It feels like just yesterday I was melting in the sweltering heat of Daegu Summer. In fact, it wasn’t long ago at all. When I arrived, three months ago, I had just left a South African Winter and it took me a while to adjust to the hot, humid weather. Despite what the guidebooks may say, Daegu is hot and humid all the time in Summer. The weather will regularly reach high temperatures and it rains all the time. I think I saw more rain in my first few weeks here than I have ever in my life. Perhaps a slight exaggeration, but there was definitely lots of sticky, warm rain.
As September finally arrived, things started to cool down slightly. Instead of days of rain, the weather was warm and clear. There were days that felt a lot like the hot, dry, peaceful Friday afternoons I remember from Grahamstown. It’s probably my favourite kind of weather. Fall also brought light breezes and occasionally stronger wind. For a month, the weather was beautiful. One of the things that will now remind me of Daegu is drinking Pink Lemonade or Iced Cappuccino outside on a warm Autumn night between classes – not sweltering heat, just warm and comfortable with a breath of freshness in the air.
It’s hard to keep exact track of the changing seasons because I’m not sure what it supposed to be happening but Autumn seems now to be winding down to winter and suddenly the warmth is gone. I got back to work after the Chusoek break (all 5 days of it) and wore roughly the same clothes as I was wearing last week. Last week I was starting to feel a little chilly after dark but nothing dramatic. On Monday, I was cold coming home.
And I know that it’s just going to get colder. I’m a little bit nervous about it. I’ve never really experienced proper cold. Several of the friends I’ve made here have said that I shouldn’t worry because it doesn’t really get that cold in Daegu. The fact that they are Canadian makes me a little sceptical. I have a feeling that ‘not that cold’ means something different in South Africa to what it means in Canada.
I even tried to buy a coat. There has been a rack of coats hanging outside a particular store for a week now and they’re quite attractive and reasonably priced. It was a very pretty little white coat, with double row of buttons and a belt. I would have bought it too, but apparently this shop only sells coats for women without breasts. I was a little offended, to be honest, by the way the shop assistant looked smugly at me as if there was something wrong with me and that was why the coat didn’t fit. Particularly because I don’t have particularly large breasts at all. I realise I shouldn’t take it personally – after all, I’m in a country where it’s apparently almost impossible to find a Bra above a C-cup – but it annoyed me.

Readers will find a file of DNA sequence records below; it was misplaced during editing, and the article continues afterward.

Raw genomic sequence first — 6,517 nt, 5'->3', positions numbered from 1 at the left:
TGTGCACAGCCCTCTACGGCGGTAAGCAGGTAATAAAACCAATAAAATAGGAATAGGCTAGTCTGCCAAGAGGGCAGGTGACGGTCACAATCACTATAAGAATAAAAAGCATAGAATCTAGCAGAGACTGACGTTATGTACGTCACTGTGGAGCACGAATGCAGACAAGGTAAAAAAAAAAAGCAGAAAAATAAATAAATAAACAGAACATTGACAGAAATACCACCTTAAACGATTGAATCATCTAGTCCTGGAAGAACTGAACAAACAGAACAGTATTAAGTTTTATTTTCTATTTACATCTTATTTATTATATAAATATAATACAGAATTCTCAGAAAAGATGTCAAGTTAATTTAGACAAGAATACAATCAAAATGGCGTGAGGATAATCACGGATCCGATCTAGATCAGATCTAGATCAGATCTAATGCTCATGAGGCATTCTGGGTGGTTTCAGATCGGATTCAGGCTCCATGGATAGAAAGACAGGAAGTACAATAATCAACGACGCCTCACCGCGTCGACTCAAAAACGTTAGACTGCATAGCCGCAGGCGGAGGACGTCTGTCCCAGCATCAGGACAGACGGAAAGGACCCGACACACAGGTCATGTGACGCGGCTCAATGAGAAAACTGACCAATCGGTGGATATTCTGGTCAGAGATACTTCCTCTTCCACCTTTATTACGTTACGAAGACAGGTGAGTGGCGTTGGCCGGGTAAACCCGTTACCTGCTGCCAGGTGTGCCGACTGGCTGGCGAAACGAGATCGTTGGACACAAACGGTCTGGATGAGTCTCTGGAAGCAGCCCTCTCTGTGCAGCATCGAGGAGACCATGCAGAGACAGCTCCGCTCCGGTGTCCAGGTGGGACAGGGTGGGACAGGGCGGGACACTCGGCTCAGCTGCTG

Some mornings, now, I wake up curled up in a ball, with my shoulders stiff from being hunched over. It’s not freezing, not by a long shot, but I can feel the Summer’s last kiss as it fades into a distant memory. I was reading something the other day that described Daegu as having short, hot, humid Summers and long, dry Winters. I love Winter for it’s grandeur and it’s emptiness but I will admit that this year’s winter, my first Winter in the Northern Hemisphere, the first time I’ll really be exposed to snow, makes me a little nervous. The temperatures now feel a little like the Winters I’m used to, except that it doesn’t really warm up during the day. But this is still the middle of Autumn. I may need to buy more blankets.
The changing weather also makes me feel more foreign than ever. The last two days have been overcast and chilly. I’ve wandered around in a jersey, hunched over and feeling the cold. Around me, some Koreans are starting to dress a bit more warmly but there are still people in T-shirts, school kids in nothing but shirtsleeves and women in tiny, little skirts. The other foreigners look comfortable and cool and talk about how much more pleasant this is than the boiling hot summer. I sit shivering in the corner trying hard to figure out why humans ever left the warm, welcoming embrace of a sun-drenched continent.
I have friends who have adjusted to weather in all manner of places and I’m told the trick with the cold is to find particularly comfortable and pretty winter outer-wear. If I can just find a coat and some gloves and a hat that will fit, perhaps that will make the cold better.